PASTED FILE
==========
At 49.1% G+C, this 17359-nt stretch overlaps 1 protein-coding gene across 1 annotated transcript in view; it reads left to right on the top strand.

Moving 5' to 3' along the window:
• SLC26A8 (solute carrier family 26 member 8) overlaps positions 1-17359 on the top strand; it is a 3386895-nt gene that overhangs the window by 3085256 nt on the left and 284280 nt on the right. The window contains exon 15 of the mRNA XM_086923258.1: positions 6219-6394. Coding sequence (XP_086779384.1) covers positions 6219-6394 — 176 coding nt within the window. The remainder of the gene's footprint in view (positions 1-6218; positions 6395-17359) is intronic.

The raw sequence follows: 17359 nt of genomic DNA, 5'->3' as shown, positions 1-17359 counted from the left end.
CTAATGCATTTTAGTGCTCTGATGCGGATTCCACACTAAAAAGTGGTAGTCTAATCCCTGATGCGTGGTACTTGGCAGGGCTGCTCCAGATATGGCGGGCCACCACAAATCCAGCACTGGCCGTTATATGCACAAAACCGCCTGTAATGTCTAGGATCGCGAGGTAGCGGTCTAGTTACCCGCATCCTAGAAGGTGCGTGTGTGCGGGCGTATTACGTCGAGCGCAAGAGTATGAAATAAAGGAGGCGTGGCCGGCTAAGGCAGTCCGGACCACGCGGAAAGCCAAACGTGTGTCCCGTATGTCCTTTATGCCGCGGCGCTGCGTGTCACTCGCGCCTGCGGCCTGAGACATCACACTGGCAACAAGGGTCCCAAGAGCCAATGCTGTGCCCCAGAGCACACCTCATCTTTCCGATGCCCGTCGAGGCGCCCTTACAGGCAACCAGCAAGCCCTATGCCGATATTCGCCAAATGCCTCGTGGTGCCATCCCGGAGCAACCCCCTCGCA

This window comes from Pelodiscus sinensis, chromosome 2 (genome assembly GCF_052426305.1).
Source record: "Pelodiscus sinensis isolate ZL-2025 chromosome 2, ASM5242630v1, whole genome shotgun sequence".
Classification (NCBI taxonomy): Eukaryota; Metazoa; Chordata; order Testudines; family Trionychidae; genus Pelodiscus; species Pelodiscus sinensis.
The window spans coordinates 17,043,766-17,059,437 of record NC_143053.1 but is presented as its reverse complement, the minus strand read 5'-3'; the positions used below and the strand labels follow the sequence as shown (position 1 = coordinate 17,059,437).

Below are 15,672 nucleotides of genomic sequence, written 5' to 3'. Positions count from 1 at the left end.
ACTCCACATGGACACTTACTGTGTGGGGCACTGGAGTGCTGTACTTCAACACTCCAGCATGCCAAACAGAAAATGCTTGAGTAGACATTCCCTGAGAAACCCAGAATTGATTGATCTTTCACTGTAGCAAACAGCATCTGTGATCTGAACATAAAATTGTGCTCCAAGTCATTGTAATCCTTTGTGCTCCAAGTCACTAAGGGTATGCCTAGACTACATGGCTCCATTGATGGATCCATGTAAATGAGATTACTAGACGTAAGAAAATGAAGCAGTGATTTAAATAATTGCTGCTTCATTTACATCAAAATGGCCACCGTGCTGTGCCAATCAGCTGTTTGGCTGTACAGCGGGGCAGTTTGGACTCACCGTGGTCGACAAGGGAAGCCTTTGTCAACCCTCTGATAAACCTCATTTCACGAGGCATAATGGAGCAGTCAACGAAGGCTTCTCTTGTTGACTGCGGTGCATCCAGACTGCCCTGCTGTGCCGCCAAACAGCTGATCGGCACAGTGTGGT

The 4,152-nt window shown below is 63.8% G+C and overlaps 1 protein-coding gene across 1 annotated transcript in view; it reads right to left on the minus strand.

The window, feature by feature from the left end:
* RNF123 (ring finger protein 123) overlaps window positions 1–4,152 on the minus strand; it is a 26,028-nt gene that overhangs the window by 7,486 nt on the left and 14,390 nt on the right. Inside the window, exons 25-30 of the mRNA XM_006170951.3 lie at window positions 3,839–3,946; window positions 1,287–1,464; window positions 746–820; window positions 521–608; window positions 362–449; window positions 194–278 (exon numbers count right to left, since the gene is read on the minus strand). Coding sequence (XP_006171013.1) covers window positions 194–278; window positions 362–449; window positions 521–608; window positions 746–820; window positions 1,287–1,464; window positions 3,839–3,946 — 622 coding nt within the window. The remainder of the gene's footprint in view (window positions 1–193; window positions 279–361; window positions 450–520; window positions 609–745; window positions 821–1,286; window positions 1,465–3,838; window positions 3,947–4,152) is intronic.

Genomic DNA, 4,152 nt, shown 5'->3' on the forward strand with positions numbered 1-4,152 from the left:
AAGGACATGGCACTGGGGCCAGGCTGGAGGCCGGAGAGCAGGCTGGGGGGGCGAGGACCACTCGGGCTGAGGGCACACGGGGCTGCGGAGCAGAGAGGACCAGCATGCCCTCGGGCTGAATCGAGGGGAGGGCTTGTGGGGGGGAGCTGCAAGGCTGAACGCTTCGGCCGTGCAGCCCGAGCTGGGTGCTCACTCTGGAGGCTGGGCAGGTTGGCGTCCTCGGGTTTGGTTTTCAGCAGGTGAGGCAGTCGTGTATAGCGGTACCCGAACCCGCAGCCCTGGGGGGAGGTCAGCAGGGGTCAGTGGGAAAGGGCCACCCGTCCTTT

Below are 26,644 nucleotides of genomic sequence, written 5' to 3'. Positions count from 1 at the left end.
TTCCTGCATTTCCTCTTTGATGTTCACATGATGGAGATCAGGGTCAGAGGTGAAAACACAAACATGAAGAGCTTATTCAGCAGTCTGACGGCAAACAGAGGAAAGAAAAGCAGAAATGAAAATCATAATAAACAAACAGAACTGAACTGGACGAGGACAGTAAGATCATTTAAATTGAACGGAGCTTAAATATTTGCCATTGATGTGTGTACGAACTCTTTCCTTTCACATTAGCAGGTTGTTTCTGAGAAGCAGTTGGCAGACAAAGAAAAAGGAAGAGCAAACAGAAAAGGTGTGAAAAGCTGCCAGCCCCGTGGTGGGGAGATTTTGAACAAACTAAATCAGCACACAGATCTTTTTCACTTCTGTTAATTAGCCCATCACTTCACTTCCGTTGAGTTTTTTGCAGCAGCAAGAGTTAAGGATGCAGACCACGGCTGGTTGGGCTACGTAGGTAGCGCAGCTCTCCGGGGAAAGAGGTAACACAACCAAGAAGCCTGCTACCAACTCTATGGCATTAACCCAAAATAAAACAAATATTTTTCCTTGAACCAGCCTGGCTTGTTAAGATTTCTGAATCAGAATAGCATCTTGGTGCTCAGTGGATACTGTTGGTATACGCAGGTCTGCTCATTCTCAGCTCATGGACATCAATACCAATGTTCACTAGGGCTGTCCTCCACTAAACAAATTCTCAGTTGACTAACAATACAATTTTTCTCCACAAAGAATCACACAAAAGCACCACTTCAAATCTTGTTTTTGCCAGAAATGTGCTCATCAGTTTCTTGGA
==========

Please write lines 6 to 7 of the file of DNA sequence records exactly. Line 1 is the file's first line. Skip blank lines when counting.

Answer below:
This window comes from Pelodiscus sinensis, chromosome 2 (genome assembly GCF_052426305.1).
Source record: "Pelodiscus sinensis isolate ZL-2025 chromosome 2, ASM5242630v1, whole genome shotgun sequence".